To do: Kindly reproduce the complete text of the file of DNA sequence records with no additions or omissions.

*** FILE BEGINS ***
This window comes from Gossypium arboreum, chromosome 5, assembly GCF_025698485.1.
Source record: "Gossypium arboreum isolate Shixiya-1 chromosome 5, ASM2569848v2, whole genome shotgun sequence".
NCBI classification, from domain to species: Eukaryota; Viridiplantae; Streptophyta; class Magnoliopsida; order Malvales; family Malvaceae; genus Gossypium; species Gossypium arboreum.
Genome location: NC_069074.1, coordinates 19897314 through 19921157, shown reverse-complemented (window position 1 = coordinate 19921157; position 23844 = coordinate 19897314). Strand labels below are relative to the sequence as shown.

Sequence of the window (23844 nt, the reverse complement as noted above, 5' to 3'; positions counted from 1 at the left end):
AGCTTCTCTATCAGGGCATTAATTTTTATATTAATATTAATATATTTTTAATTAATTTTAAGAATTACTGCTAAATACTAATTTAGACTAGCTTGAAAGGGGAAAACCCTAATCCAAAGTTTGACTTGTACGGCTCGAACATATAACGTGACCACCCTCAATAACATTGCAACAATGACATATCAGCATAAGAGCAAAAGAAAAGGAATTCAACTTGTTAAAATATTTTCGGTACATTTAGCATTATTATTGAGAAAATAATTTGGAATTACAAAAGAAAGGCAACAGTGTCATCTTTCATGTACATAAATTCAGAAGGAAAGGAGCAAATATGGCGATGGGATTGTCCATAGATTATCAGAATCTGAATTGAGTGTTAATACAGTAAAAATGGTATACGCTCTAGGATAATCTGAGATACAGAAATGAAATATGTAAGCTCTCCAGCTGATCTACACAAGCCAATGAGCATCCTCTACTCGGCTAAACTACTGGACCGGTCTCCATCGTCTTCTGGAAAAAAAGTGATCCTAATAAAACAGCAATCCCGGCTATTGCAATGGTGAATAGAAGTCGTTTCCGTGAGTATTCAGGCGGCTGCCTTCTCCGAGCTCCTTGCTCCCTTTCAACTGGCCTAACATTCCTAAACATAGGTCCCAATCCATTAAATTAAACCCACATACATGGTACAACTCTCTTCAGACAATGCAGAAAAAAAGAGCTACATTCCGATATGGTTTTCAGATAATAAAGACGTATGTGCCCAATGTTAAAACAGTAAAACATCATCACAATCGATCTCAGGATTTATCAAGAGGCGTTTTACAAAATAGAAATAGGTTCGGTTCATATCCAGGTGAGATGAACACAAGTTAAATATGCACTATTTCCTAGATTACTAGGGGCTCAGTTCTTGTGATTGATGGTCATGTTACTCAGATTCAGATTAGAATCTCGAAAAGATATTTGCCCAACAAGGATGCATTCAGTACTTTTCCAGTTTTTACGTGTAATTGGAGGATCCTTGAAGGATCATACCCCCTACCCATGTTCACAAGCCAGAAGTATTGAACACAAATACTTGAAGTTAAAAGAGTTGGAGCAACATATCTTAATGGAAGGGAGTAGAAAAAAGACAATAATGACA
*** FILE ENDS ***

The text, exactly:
This window comes from Gossypium arboreum, chromosome 5, assembly GCF_025698485.1.
Source record: "Gossypium arboreum isolate Shixiya-1 chromosome 5, ASM2569848v2, whole genome shotgun sequence".
NCBI classification, from domain to species: Eukaryota; Viridiplantae; Streptophyta; class Magnoliopsida; order Malvales; family Malvaceae; genus Gossypium; species Gossypium arboreum.
Genome location: NC_069074.1, coordinates 19897314 through 19921157, shown reverse-complemented (window position 1 = coordinate 19921157; position 23844 = coordinate 19897314). Strand labels below are relative to the sequence as shown.

Sequence of the window (23844 nt, the reverse complement as noted above, 5' to 3'; positions counted from 1 at the left end):
AGCTTCTCTATCAGGGCATTAATTTTTATATTAATATTAATATATTTTTAATTAATTTTAAGAATTACTGCTAAATACTAATTTAGACTAGCTTGAAAGGGGAAAACCCTAATCCAAAGTTTGACTTGTACGGCTCGAACATATAACGTGACCACCCTCAATAACATTGCAACAATGACATATCAGCATAAGAGCAAAAGAAAAGGAATTCAACTTGTTAAAATATTTTCGGTACATTTAGCATTATTATTGAGAAAATAATTTGGAATTACAAAAGAAAGGCAACAGTGTCATCTTTCATGTACATAAATTCAGAAGGAAAGGAGCAAATATGGCGATGGGATTGTCCATAGATTATCAGAATCTGAATTGAGTGTTAATACAGTAAAAATGGTATACGCTCTAGGATAATCTGAGATACAGAAATGAAATATGTAAGCTCTCCAGCTGATCTACACAAGCCAATGAGCATCCTCTACTCGGCTAAACTACTGGACCGGTCTCCATCGTCTTCTGGAAAAAAAGTGATCCTAATAAAACAGCAATCCCGGCTATTGCAATGGTGAATAGAAGTCGTTTCCGTGAGTATTCAGGCGGCTGCCTTCTCCGAGCTCCTTGCTCCCTTTCAACTGGCCTAACATTCCTAAACATAGGTCCCAATCCATTAAATTAAACCCACATACATGGTACAACTCTCTTCAGACAATGCAGAAAAAAAGAGCTACATTCCGATATGGTTTTCAGATAATAAAGACGTATGTGCCCAATGTTAAAACAGTAAAACATCATCACAATCGATCTCAGGATTTATCAAGAGGCGTTTTACAAAATAGAAATAGGTTCGGTTCATATCCAGGTGAGATGAACACAAGTTAAATATGCACTATTTCCTAGATTACTAGGGGCTCAGTTCTTGTGATTGATGGTCATGTTACTCAGATTCAGATTAGAATCTCGAAAAGATATTTGCCCAACAAGGATGCATTCAGTACTTTTCCAGTTTTTACGTGTAATTGGAGGATCCTTGAAGGATCATACCCCCTACCCATGTTCACAAGCCAGAAGTATTGAACACAAATACTTGAAGTTAAAAGAGTTGGAGCAACATATCTTAATGGAAGGGAGTAGAAAAAAGACAATAATGACA